Thursday, June 24, 2010

More Heroic Statuary

Here's two more of my favorite heroic socialist realist statues. Above, and in detail below, is the monument "Bohaterom Warszawy," "To the Heroes of Warsaw, 1939-1945" in Warsaw, Poland. The statue shows a bare-chested woman crushed down on one knee but rising up to defend herself with a sword. It harkens back both to ancient statues of Nike, goddess of victory, but also to the 19th-century armed mermaid statue ("Sirenka") that guards Warsaw from its old city square. It was erected in 1964 at the height of the Polish People's Republic; I took these photos in 1976.

Warsaw was pretty much destroyed during the Second World War. It suffered bombardment during the Nazi invasion of 1939, but then during the Warsaw Ghetto Uprising of 1942-43 and the general Warsaw Uprising of 1944 it became a battlefield as first the dwindling Jewish population and later the Polish Home Army rebelled. Huge portions of the city were flattened and thousands and thousands of civilians were killed.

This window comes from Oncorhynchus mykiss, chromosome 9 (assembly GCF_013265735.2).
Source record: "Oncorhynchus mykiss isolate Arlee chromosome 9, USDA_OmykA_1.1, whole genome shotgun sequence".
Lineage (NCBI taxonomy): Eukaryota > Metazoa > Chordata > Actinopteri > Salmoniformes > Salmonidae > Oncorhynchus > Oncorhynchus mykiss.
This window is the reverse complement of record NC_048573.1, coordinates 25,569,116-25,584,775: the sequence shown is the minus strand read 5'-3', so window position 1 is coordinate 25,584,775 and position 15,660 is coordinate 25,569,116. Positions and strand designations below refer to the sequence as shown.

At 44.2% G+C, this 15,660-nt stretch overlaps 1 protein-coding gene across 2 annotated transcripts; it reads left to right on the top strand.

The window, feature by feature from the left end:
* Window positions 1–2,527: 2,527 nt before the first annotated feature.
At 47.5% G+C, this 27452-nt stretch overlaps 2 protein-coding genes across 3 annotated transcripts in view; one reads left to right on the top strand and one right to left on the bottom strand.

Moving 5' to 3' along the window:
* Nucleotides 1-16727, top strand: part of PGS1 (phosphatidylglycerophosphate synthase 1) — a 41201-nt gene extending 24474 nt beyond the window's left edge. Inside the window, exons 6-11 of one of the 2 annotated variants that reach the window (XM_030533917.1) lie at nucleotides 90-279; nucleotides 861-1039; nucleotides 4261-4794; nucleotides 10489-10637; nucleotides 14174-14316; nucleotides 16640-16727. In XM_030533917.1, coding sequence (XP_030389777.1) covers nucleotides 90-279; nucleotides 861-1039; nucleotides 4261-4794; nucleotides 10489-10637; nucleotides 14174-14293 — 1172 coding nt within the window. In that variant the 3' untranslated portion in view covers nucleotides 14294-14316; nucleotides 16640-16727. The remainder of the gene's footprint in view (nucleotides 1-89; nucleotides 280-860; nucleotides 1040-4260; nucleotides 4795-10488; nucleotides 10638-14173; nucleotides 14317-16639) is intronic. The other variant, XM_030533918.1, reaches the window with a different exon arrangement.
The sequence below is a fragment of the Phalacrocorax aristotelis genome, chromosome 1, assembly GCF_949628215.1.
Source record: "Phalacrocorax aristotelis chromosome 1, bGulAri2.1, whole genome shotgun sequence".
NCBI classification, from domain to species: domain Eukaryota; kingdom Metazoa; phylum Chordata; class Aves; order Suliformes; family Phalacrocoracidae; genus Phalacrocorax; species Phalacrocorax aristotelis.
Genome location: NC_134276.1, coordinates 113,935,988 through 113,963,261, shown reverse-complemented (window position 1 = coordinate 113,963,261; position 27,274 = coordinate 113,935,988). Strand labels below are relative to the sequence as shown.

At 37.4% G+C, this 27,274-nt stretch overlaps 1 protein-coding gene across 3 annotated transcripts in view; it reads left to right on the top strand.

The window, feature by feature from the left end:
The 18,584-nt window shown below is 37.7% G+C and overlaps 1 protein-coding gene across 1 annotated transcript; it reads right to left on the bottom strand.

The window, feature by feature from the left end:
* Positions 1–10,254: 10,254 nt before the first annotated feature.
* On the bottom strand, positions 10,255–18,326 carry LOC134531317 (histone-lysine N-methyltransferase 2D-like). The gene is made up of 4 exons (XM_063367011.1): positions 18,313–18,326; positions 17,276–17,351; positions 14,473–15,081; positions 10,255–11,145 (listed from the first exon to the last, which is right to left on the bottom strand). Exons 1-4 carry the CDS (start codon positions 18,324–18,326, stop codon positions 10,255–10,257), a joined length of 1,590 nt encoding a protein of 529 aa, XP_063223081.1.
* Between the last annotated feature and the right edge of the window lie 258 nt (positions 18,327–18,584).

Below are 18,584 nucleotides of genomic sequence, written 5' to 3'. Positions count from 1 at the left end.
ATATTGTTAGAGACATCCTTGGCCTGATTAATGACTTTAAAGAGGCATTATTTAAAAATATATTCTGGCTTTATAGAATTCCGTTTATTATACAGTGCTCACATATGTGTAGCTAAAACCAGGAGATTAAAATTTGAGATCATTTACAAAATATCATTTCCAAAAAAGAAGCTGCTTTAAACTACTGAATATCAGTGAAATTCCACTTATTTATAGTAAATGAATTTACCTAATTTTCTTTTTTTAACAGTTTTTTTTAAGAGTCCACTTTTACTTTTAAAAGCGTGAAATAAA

The monument really captures the heroism and desperation of the times.

This is the monument to the True Heroes of the Revolution in Managua, Nicaragua. The inscription at the base of the monument reads, "Solo los Obreros y Campesinos Iran Hasta el Fin," "Only the Workers and Peasants Will See It Through To The End" I'm not sure when after the 1979 revolution it was erected but I photographed it in 1986. It shows a young bare-chested male guerrilla with a pickaxe in one hand and a rifle in the other. The statue has a rough quality about it, and a tremendous amount of motion is captured in the lines of the figure; even his hair is wild and free.

All photos by me. Click on them to see them larger.

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